Creative Container Use At Baltimore's 24hr Paper Moon Diner

More Inovative Containers In A Remington Vegetable Garden

More Innovative Containers At A Remington Vegetable Garden

Federal Hill Rowhome

Federal Hill Rowhome

Creative Container Placement On A SkyWalk At The Inner Harbor

Inventive Container Placement On A Skywalk At The Inner Harbor

Creative Watering System In Hampden

Clever Watering System In Hampden

For those who own a home that is surrounded by concrete, I encourage them to chop it up.  I mean, make sure it is legal of course, but by removing some concrete and installing a garden, you will not only make a more lively environment next to your home, but you will help save our local waterways.  An area with a watertight surface, like concrete, prevents rainwater from naturally soaking into the ground.  Rainwater collects debris, chemicals and pollutants and carries them straight to the bay if unfiltered.  When I finally purchased a home, I did not have nearly as much green space as I do now.  In addition to a concrete pad in the back, the entire side of my house was concrete.  I dug up the concrete path which revealed an older brick walkway underneath. I used the surprise bricks in my new design.  Look below for a before and after shot of my sidewalk.  Happy gardening.

Walkway_Before_&_After

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7 CommentsLeave a comment

  1. Nice job on your sidewalk. Proof that something can always be done 🙂

  2. I love the sign with the bath tub planter. I took the old claw foot tub that was behind our barn and brought it back in the house to use. It would have been much easier to leave it outside and use it as a planter. Nice idea.

  3. Wow. I love these pictures. I have not seen this side of Baltimore. (I’m a montgomery county snob). I have also never seen a more beautiful community plot! The ones I’ve seen are sort of half planted, then forgotten. You DO take you gardens seriously! The side yard is very pretty. I like your design. It looks like there are some concrete pavers, or whatever.. What are they made of? Are they concrete poured directly into a mold in the dirt? I’ve thought of trying this – whatever it is, it’s lovely.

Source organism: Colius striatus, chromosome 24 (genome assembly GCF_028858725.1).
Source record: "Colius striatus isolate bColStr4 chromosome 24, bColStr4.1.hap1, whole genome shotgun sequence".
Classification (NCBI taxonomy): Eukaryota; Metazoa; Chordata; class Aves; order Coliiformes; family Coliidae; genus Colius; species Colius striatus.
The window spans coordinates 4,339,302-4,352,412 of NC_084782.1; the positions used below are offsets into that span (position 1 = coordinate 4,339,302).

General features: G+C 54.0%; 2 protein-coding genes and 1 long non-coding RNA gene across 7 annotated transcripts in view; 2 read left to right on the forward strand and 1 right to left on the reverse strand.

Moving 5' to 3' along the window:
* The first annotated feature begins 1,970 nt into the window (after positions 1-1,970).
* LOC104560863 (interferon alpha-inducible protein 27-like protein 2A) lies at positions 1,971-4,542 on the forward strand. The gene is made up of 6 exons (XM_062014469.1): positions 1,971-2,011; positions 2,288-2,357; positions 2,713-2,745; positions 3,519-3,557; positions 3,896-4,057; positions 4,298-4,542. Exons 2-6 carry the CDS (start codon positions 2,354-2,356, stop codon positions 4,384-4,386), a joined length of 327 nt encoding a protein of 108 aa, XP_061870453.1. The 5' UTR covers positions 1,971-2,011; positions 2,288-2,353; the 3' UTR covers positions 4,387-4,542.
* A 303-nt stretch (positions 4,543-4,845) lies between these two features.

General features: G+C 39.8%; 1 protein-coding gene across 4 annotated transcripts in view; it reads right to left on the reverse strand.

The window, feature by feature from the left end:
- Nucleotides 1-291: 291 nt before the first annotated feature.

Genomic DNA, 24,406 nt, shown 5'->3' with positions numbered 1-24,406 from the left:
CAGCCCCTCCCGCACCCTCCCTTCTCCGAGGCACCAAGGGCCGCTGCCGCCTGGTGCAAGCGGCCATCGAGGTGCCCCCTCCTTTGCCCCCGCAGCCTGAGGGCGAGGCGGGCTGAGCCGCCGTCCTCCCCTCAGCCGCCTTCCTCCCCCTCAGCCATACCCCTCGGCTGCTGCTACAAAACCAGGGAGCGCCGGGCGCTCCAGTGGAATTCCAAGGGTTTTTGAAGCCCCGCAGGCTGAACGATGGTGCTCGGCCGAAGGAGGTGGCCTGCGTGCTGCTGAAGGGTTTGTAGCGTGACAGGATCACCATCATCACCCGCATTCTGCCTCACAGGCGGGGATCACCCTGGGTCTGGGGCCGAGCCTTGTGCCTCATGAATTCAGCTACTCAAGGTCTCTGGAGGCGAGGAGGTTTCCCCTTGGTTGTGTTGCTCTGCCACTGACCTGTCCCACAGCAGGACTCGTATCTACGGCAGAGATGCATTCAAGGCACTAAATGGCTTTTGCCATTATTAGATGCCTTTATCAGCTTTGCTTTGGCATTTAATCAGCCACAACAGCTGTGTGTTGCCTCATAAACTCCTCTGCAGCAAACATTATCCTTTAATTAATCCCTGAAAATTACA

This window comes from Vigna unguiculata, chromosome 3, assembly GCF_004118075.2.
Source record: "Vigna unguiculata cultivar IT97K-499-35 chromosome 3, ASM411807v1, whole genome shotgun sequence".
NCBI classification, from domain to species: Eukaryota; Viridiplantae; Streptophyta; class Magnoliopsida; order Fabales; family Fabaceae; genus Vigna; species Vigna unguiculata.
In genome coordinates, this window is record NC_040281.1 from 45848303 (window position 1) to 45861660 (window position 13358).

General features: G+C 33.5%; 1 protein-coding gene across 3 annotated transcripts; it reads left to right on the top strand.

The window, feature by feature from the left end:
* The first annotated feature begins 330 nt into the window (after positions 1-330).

4. The walkway is made of the found brick, local slate and “Belgian blocks”. What appears to be concrete is the slate. I ordered a pallet of it and have used it in pathways around the house. It sits atop crushed rock and is filled in with sand. It is very sturdy, but also allows water to pass through.

  5. That’s really cool! I am currently a grad student in a small apartment and I’ve just started gathering plants for my home. Right now I’m just collecting plants that I like – so there’s no rhyme or reason to my collection other than pure preference.

    I’m so excited to see the progress in your gardening. It shows me the possibilities in my gardening future one day. Thanks for the post!

  6. My wife and I have started a garden in our back yard. I truly believe this is something every citizen in Baltimore city and across the nation needs to do. I am in the process of starting my own non-profit organization on food security,hunger,obesity, and urban farming in our city. We are trying to get more people involved in the movement.

  7. My partner loves the look of the front of your property I am thinking about growing ivy up the fomt of our house but I have heard that you can ahve creepy crawley problems I am sure that this could be the case with any foliage growing up the front of the house. It’s nice to see the green colors in the urban street. We came from the country and miss it very much.